I also have a nonprofit, Leadership LINKS, Inc. in the state of North Carolina where I currently reside. I will be sharing more about that later in the series, but today in this introductory episode, I want to share my heart and passion for the podcast.

 

I’m sharing why I’m doing it, what you can expect to get out of it, and all the fun we are going to have! I love people! I’m a relational person. I love people watching. I like to understand how people think, and why we think and do the things that we do.

 

My desire for this podcast is that we have honest conversations and learn how to listen well. I want us to ask good questions in those conversations so we can all grow and become better together.

 

I’m also using this season of the podcast to introduce and walk you through my upcoming book, A Sojourner’s Truth: Choosing Freedom and Courage in a Divided World. It is the most intimate and the most intimidating thing that I’ve ever written, and quite honestly, I didn’t want to write it but God kept bringing me back to the contents of the book, and the message he wanted to communicate through it.

 

So, this is my story. It is my truth. It is the way we will center our conversation and the focus for this season’s podcast.

 

There is power in bringing our untold stories to light. The freedom to speak about the reality of suffering and death results in a freedom from denial.

Richard A. Horley

 

READ ALONG: Natasha reads excerpts from the book’s introduction ending with the words, “The first person each of us must learn to lead is ourselves. So this is me, inviting you to answer the questions, to speak the truth, to lead well, and to become strong and courageous.”

natasha-with-first-book.jpg

So that is my invitation to you as you read the book, and hopefully as we have conversations on the podcast this season. This podcast will follow the passion and the desired alignment of the book by offering an invitation to share, by encouraging us to celebrate how God is shaping us through our stories, and that’s why I decided to name the theme for season one: Our Stories.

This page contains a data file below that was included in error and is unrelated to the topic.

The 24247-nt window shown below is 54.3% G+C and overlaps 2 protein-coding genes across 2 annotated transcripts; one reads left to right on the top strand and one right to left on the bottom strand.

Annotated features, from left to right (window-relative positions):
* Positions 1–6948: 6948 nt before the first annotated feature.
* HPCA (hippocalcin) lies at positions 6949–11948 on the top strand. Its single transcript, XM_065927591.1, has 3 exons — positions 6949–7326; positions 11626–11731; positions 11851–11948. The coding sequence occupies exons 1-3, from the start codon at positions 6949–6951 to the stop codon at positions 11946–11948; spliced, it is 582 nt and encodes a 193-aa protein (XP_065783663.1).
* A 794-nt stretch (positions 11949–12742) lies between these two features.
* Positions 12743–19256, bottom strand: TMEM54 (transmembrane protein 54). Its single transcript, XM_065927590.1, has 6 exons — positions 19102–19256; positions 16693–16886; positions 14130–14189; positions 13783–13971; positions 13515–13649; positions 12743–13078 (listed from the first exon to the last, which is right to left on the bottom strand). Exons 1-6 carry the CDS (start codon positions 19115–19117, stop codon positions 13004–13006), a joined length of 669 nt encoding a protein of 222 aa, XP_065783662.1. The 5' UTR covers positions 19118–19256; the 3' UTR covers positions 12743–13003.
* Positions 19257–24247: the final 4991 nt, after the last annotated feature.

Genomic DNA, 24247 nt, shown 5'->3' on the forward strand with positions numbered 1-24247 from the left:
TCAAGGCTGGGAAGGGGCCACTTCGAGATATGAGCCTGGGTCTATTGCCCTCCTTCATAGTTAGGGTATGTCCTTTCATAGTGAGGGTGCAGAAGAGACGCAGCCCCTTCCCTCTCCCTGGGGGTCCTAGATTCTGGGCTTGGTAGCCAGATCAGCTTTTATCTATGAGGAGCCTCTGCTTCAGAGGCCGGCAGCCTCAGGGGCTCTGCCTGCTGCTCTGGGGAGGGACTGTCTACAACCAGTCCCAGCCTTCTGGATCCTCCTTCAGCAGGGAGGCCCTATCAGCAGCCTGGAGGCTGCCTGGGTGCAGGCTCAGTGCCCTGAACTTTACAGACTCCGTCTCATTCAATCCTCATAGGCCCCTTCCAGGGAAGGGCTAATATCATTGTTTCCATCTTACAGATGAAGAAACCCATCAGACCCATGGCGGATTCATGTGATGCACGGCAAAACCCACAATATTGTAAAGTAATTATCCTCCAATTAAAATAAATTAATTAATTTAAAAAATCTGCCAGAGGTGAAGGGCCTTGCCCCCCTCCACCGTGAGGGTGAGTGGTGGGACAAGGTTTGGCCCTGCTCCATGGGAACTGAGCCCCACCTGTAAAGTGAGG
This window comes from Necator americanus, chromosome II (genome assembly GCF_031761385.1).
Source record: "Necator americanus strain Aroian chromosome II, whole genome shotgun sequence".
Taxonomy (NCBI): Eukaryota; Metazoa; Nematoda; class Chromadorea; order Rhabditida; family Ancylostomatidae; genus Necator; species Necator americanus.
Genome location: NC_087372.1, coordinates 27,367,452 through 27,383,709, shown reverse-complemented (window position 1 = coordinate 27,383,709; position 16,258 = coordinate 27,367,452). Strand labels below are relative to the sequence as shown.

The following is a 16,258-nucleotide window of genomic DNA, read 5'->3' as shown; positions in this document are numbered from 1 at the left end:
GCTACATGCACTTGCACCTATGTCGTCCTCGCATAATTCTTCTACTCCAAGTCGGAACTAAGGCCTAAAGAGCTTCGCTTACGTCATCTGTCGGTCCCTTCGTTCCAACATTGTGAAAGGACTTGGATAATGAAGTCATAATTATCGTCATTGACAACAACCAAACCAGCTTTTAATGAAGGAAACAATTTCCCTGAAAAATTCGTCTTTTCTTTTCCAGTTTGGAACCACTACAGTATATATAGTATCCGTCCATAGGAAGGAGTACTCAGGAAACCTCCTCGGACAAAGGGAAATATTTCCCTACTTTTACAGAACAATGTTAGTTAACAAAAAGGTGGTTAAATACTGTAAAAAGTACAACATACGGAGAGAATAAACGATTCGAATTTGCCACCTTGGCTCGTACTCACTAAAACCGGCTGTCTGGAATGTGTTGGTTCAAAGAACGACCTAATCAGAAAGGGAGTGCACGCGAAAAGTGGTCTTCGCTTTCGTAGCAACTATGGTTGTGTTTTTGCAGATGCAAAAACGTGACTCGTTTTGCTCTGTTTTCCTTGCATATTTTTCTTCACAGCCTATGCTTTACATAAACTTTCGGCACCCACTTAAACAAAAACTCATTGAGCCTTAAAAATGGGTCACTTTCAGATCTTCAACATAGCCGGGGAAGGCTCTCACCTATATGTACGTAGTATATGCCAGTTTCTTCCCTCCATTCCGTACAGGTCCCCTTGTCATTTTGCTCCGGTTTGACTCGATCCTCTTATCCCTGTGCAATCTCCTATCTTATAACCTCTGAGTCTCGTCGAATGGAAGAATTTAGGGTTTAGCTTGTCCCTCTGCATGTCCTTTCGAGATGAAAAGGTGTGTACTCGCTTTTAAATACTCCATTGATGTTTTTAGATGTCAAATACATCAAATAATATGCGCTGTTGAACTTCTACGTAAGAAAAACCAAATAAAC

As I share my story, and as I share the story of Moses and the exodus narrative, I’m inviting people to the table to share their stories. By sharing our stories, we will all grow and we will all be changed.

 

I have some special guests joining me this season—some of them you may know and some of them will be new to you, but they are quite personal to my story and experience—and I’m excited to introduce you to them in this series.

 

Our discussions will follow the outline of the book: considering the FORMATION of Our Stories, the HISTORY of Our Stories, Our Stories in the WILDERNESS, and Our REDEMPTION Stories.

 

So I invite you to join us this season. We will be publishing the podcast on Thursdays, and they’re going to syndicate on iTunes, Spotify, SoundCloud, and YouTube. I’m also going to post a summary transcript of each podcast on my blog as our “Coffee Talk” on Thursdays.

 

I invite you to comment and join the conversation using the #ASojournersTruth hashtag as my guests may want to continue the conversation with you as well. I want to thank my publisher, InterVarsity Press, for partnering with me in this effort of writing the book, understanding the importance of the contents of the book, and also the importance of my voice and the message that God wanted to communicate through my voice. I thank them for encouraging all of us to #ReadWomen and elevate the voices of people of color.

 

You can pre-order A Sojourner’s Truth right now! The book officially releases on October 9, 2018! It will be available everywhere books are sold. I want to always encourage you to support your local bookstores because I don’t want to live in a world where we cannot visit bookstores.

 

Together, I promise you that we’re going to share our stories, we’re going to speak the truth, we’re going to encourage each other to live free and courageously!

 

I think we’re gonna laugh a lot, and I hope we also have a lot of fun!

 

You can also connect with me through my website at www.NatashaSRobinson.com.  You can follow me on: Facebook (Don’t miss the news – “Like” and click “Following” to “See First”), Twitter, Instagram, and subscribe to my YouTube channel. I will leave you with this quote from the book: “The first person each of us must learn to lead is ourselves.”

 

Until next time, “Tell the truth people!”